Map Pesqueira, a transgender University of Texas student, struggled to pay for his freshman year tuition with financial loans. He was counting on an ROTC scholarship to cover most of the expenses of his remaining three years in college.
But his future at UT is now uncertain as Trump administration policies on the service of transgender individuals in the armed forces might disqualify him from his scholarship and the military.
Pesqueira was set to receive the scholarship beginning next school year, but it's unclear if, under the current policies, he would be disqualified from serving in the military and receiving the ROTC award because he has a history of medical transition treatment.
The Trump administration in 2017 reversed an Obama-era policy that allowed people who identify people as transgender to join the military. However, as court rulings froze that ban as potentially unconstitutional, the White House modified its position. In March 2018, the Trump administration said transgender troops who are already in the U.S. military may remain in the ranks, but the Pentagon could require them to serve according to their gender at birth.
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The policy, which took effect April 12, also states that no person will be barred from joining the military based on gender identity, but all people could be subject to the standards, requirements and policies associated with their biological sex. Transgender people can seek waivers to these military standards, but officials have the final say.
When Pesqueira began asking questions about the policy changes this spring, it appeared that he didn't have enough time to get medically qualified to be grandfathered in under the Obama administration's policy, he said. And if that doesn't happen, he'd be disqualified from serving in the military.
A representative with the Department of Defense's medical examination review board said Wednesday that being grandfathered in remains a possibility, but there are no guarantees.
The DoD officials declined to comment on the status of Pesqueira's specific situation, but said that individuals are exempt from the current policy and fall under the Obama-era policy if they were selected into ROTC in their preferred gender or received a diagnosis of gender dysphoria while a service member. It's unclear whether this would apply to Pesqueira because he has not yet taken the medical exam required to qualify him for service.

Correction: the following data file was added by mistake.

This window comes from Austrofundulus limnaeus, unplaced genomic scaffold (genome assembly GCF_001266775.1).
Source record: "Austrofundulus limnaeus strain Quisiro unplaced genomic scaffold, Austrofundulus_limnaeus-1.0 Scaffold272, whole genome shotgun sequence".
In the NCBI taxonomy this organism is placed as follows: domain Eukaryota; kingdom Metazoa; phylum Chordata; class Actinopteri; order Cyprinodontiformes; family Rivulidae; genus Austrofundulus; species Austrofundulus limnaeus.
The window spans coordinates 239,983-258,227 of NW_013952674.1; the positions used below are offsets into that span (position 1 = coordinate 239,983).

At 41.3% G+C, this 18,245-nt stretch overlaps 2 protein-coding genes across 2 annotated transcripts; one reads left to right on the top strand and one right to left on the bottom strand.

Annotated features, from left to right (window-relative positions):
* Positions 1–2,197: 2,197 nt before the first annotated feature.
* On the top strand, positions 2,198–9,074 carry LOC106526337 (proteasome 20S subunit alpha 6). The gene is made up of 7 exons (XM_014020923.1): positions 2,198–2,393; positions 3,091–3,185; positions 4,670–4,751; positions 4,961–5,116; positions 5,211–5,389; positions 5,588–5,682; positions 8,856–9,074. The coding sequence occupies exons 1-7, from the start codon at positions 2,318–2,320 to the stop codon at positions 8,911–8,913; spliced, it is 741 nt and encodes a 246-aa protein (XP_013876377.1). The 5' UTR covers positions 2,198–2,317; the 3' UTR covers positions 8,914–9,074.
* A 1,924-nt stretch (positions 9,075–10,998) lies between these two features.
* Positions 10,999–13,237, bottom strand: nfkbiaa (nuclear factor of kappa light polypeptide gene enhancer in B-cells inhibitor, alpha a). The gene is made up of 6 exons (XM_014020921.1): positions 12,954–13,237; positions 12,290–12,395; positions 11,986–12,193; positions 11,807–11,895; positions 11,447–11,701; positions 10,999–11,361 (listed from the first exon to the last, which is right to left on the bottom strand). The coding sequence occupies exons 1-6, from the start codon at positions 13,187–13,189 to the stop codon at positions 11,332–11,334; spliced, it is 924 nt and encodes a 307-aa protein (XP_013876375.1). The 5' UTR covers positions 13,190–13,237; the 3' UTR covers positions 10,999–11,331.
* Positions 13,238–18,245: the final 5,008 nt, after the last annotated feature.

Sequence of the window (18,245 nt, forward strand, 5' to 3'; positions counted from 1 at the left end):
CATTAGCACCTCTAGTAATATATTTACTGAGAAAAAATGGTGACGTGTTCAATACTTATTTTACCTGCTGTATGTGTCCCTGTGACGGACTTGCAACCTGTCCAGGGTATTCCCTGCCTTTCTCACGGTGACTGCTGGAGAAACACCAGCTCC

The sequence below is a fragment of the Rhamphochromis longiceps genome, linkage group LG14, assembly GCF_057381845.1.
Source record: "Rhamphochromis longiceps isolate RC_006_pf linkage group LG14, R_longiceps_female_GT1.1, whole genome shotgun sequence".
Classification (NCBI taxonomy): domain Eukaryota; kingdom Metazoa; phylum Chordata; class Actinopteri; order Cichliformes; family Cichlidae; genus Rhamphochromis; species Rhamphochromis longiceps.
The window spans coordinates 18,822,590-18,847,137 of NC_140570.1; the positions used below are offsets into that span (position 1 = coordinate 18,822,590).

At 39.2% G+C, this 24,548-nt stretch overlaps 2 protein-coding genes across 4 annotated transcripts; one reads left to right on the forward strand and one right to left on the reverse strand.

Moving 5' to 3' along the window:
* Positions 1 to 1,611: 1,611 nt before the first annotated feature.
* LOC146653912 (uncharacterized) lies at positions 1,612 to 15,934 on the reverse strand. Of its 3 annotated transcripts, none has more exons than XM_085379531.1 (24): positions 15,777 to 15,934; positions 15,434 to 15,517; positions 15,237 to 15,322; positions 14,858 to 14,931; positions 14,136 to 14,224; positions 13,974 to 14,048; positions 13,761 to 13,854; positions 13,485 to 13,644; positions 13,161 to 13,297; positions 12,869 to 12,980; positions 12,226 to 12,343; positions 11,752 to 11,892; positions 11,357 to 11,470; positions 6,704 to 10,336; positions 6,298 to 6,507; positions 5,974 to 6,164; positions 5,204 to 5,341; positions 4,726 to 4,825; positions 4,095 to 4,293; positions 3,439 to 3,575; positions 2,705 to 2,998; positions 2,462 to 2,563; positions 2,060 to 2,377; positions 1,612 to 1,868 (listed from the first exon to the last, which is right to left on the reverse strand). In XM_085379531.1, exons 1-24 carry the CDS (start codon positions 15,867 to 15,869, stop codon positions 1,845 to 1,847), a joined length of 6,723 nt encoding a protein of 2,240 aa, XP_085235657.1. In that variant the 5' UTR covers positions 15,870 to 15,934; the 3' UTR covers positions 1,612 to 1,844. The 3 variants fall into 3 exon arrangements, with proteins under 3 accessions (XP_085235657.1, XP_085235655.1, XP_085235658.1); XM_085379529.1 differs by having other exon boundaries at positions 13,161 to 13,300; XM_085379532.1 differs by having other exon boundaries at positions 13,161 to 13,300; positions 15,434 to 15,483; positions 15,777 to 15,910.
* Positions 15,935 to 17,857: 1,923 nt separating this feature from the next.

Pesqueira has reached out to UT President Gregory L. Fenves and U.S. Rep. Joaquin Castro, D-San Antonio, to talk with them about his situation.
Castro took to Twitter on Tuesday to talk about the issue.
"I call on (UT) and all universities to make up lost scholarship money for all transgender students affected by President Trump's transgender military ban," Castro tweeted. "It's not the students' fault they're losing these scholarships."
Ultimately, Pesqueira said he hopes the U.S. military will return to the policy laid out under the Obama administration and simply allow people who are transgender to join the military.
"I've wanted to join the military since I was a kid," said Pesqueira, who is from San Antonio. "I grew up going to the public events at Fort Sam Houston. Seeing the cohesion within the units and teams there just really inspired me and made me want to step up and serve my country. And later in my life, I came to know people in the military who had these incredible, adventurous stories. I do still intend to pursue a career in the military after I graduate if the policy is ever lifted or reversed."
This article was written by Katie Hall from Austin American-Statesman and was legally licensed via the Tribune Content Agency through the NewsCred publisher network. Please direct all licensing questions to firstname.lastname@example.org.